School of Hard Knocks (Relatively Speaking, of Course)

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By Andrea Goto

Before my daughter was born, I had some very strong opinions about education. I didn’t buy into all that touchy feely everyone’s-a-snowflake-and-gets-a-ribbon-just-for-trying kind of junk. If you can survive the embarrassment of passing gas during circle time or enduring 3-years of being called “Bun Head” because your mother insisted that your hair looked so pretty that way, you would be better prepared for the real world and all its cold-hearted glory.

I still feel the same way, just not when it comes to my child.

When touring potential elementary schools, I looked for nurturing teachers and classrooms blessed with at least a hint of Feng Shui. I imagined an extension of our home; a quiet place where teachers don’t raise their voices and children do the right thing because, well, it’s the right thing. No, my child isn’t perfect, but because she’s mine, she’s more perfect than most. She’s very neat, rather quiet and incredibly self-aware. One day when she was feeling anxious, she began to cry. Then she looked in the mirror and said to her reflection, “Really, there’s nothing to cry about,” wiped her tears and moved on.

Of course, I didn’t find that school, at least not for under $8,000 a year. So I enrolled Ava in a large public school with a really good reputation. Reputation for what, I wasn’t exactly sure. Producing early readers? Military cadets? Nobel Prize winners?

“The teachers don’t even say ‘please,’” Ava complained on the first day. “And you can’t wave to your friends in the hallway or talk during lunch.”

I should’ve known something was up when Ava wasn’t eating her twist-top pouch of applesauce.
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“I couldn’t open it,” she explained matter-of-factly.

“Why didn’t you ask your teacher for help?”

“I did. But she said, ‘Maybe you should ask your mommy teach you.’”

Or maybe I should send her to school. You know, the place where people teach.

If a teacher had said that to me when I was 5, I would’ve felt ashamed, built up a heaping load of resentment and probably started eating my hair. But my kid shrugs it off.

They even want me to drop my child at the front door. “She’s a big girl now, Mom,” the teacher on patrol sings as she blocks the entrance to the kindergarten hallway.

No, she’s not a “big girl.”  She’s 42-inches tall and still believes she’ll grow up to look like Barbie. I have one kid and no job, so I can do this ALL DAY LONG, lady.

Then there are the uniforms. And the reading logs. And the homework. And a list of rules so long, it would make the IRS proud.

But despite the fact that I feel as if elementary school is preventing my child from becoming a freethinking individual (and thus compromising her ability to secure the Nobel Prize), Ava really seems to like it.

“It was awesome!” she says everyday at pick-up even if she’s starving and partially dehydrated because trying to open a Capri-Sun on your own is like trying to put an IV in a goldfish.

So this is where the overprotective parent with a little too much free time must step back and at least entertain the idea that these people know what they’re doing. My child is safe, engaged and thriving. She’s proud of what she has learned to do on her own, both in the classroom and the bathroom (I truly didn’t know she was capable). With a little tough love, she has developed a thicker skin. She understands abstract terms like accountability, responsibility and how to be considerate of others, which she defines as “not kicking other kids in the head.” At 5, she understands that bringing a Batman cup to school is social suicide. She tells me how she wants her hair done, so as to avoid unwanted monikers such as “Bun Head.”

If only I had gone to this school.

Andrea Goto swore that she would not let her child watch SpongeBob, take ballet, or consume food with Red Dye #40. Of course, that all changed when her daughter was actually born. Five years later, Andrea blogs about her revised approach to childrearing, which she likes to call Real-World Parenting. Her “technique” is based on commonsense and topped with a big dose of humor. Andrea is a regular contributor to PaulaDeen.com.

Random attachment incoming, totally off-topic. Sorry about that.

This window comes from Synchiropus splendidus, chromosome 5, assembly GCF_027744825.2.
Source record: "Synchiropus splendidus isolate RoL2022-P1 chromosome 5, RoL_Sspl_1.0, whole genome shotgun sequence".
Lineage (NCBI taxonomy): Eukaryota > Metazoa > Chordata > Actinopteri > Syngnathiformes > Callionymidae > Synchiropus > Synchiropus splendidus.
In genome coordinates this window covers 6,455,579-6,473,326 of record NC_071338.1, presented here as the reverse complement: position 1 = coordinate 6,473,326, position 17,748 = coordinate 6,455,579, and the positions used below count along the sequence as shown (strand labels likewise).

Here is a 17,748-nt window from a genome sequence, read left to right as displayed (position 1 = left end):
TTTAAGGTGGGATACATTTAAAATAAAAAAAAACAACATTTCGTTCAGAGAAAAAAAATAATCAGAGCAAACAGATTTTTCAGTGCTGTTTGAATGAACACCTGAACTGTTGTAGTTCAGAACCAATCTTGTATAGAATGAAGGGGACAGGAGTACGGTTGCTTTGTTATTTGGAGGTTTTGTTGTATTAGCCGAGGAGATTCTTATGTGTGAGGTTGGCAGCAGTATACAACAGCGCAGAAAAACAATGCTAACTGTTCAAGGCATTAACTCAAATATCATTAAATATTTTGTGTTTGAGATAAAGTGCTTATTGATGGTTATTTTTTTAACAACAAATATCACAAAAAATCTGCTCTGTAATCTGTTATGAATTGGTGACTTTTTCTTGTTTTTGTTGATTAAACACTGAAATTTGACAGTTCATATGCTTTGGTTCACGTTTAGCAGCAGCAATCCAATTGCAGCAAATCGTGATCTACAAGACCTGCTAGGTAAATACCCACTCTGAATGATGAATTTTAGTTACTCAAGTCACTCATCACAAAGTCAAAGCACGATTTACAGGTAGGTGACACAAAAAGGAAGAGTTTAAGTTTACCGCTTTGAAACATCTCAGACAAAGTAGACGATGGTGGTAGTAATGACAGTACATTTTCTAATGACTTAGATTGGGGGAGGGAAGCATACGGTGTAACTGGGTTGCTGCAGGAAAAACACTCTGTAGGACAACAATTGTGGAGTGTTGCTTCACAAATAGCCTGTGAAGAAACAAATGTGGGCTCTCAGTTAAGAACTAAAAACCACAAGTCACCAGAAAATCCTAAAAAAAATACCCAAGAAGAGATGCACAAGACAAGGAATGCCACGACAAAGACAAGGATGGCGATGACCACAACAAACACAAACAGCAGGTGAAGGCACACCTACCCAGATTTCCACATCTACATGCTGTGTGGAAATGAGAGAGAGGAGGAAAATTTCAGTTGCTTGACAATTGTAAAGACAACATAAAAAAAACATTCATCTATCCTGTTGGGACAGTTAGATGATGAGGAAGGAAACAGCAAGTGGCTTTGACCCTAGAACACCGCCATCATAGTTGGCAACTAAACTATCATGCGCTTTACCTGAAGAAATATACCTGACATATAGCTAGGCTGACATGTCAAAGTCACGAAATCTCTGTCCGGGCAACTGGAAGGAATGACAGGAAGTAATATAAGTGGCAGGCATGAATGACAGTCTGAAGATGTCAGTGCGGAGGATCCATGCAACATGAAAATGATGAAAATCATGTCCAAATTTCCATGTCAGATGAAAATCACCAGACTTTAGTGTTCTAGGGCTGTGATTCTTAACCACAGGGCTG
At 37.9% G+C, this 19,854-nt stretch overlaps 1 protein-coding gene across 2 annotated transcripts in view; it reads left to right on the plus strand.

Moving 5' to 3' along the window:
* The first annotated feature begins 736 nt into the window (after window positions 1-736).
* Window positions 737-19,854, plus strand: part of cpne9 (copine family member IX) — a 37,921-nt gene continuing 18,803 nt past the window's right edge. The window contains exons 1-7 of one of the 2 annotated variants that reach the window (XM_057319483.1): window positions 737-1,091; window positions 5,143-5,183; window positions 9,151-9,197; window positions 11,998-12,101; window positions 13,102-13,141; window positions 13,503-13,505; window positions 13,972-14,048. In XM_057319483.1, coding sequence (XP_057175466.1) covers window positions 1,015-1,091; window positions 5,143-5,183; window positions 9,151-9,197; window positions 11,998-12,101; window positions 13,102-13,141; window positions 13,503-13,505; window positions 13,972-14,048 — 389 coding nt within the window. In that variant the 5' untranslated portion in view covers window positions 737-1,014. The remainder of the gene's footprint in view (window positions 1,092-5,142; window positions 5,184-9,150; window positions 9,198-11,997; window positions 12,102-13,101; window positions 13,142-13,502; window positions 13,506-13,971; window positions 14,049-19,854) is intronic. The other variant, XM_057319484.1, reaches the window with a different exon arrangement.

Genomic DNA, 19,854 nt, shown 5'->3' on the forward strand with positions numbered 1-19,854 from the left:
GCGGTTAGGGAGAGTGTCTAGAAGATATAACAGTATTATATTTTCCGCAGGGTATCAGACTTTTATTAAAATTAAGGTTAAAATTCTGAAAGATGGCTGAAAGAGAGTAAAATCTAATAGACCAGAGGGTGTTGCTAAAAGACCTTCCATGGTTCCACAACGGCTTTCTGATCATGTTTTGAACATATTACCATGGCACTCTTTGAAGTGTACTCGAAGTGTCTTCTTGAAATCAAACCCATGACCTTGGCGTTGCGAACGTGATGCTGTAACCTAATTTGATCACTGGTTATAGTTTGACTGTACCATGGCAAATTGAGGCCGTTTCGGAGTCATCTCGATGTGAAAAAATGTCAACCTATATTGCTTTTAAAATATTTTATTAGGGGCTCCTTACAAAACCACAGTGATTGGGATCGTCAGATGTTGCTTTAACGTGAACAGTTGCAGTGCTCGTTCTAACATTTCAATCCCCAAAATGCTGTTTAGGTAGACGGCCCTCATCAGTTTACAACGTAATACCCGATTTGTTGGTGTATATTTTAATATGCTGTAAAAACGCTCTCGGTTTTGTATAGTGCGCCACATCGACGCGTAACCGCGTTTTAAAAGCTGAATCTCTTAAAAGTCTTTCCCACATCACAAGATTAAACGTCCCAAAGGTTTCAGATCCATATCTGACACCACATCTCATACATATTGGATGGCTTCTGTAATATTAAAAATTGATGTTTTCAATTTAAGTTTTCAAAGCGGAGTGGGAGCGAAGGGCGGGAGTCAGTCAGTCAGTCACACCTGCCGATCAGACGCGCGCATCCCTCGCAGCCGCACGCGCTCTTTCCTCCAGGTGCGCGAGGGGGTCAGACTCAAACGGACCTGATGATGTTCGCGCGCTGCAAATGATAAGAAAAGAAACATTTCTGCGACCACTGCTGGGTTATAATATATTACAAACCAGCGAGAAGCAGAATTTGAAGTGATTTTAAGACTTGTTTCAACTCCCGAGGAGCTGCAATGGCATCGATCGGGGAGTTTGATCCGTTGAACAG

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Reader Comments:

54321

How sad. Elementary school isn't the wild safari - it shouldn't be survival of the fittest. I've had to use "grippies" to get open packages myself. I can't imagine a 5 year-old trying to get some of these ridiculous food safes open. Poor thing!

By Conni Smith on October 18, 2012

54321

I just watched the Dr. Oz Show and heard you confess to your one vice. I am 62 years and have been smoking for 45 years. I just quit on Oct. 3 with the help of Chandix which was prescribed by my doctor. Believe me, Paula, if I can quit, you can quit. Best of luck! I'll be rooting for you and, please, keep me in your thoughts, too. By the way, love your cookware. My son bought me a set last Christmas.

By DOTTIE COOK on October 11, 2011

54321

So interesting to hear everyone's experiences. In defense of Ava's teachers, I can already see that they really do have her best interests in mind. They instruct from a loving place. That is not to say that all teachers do. I'm aware that I will have some battles in the future and I will gladly rise to my child's defense when needed since I am her greatest advocate. But I can't expect them to wipe every bottom and unscrew every lid. After all, there's work to be done. The funniest thing is watching how proud Ava is of her accomplishments when someone finally gives her the opportunity to do things on her own. Thanks again for all of your comments!

By Andrea Goto on September 30, 2011

54321

I will have to respectfully disagree... I had an Ava and those types of school experiences taught her that she could not depend on adults outside of her family.... that adults can lie, speak unkindly, cheat and generally treat people like crap just because they happen to be under 45 inches tall! I was told by a guidance counselor when I objected to her teacher saying in front of the ENTIRE class "did you take your pill(add meds) because I think maybe you need a better pill because I don't think it's working" (my child is highly gifted but LD was a straight A student who had no behavior problems per the school NOT just me!) that perhaps she needed THERAPY so things like that wouldn't bother her so much??? WTH?? I think it would be a sad day when kids would begin to not be bothered by being treated in rude and disrespectful ways. We opted out and have homeschooled... there are still crappy adults in the world but she learned to find her voice and to expect that the adults in her life would keep her safe and would help her when needed. She is now a Junior at a private women's college where she has a full academic scholarship and is a student leader. I am not sure where she would have been if I had taught her that adults wouldn't help her if she needed it and that it was ok for the world to work that way. Ava's story makes me sad... she's already learned that outside of her family the people she spends the most hours of her day with won't help her if she needs it.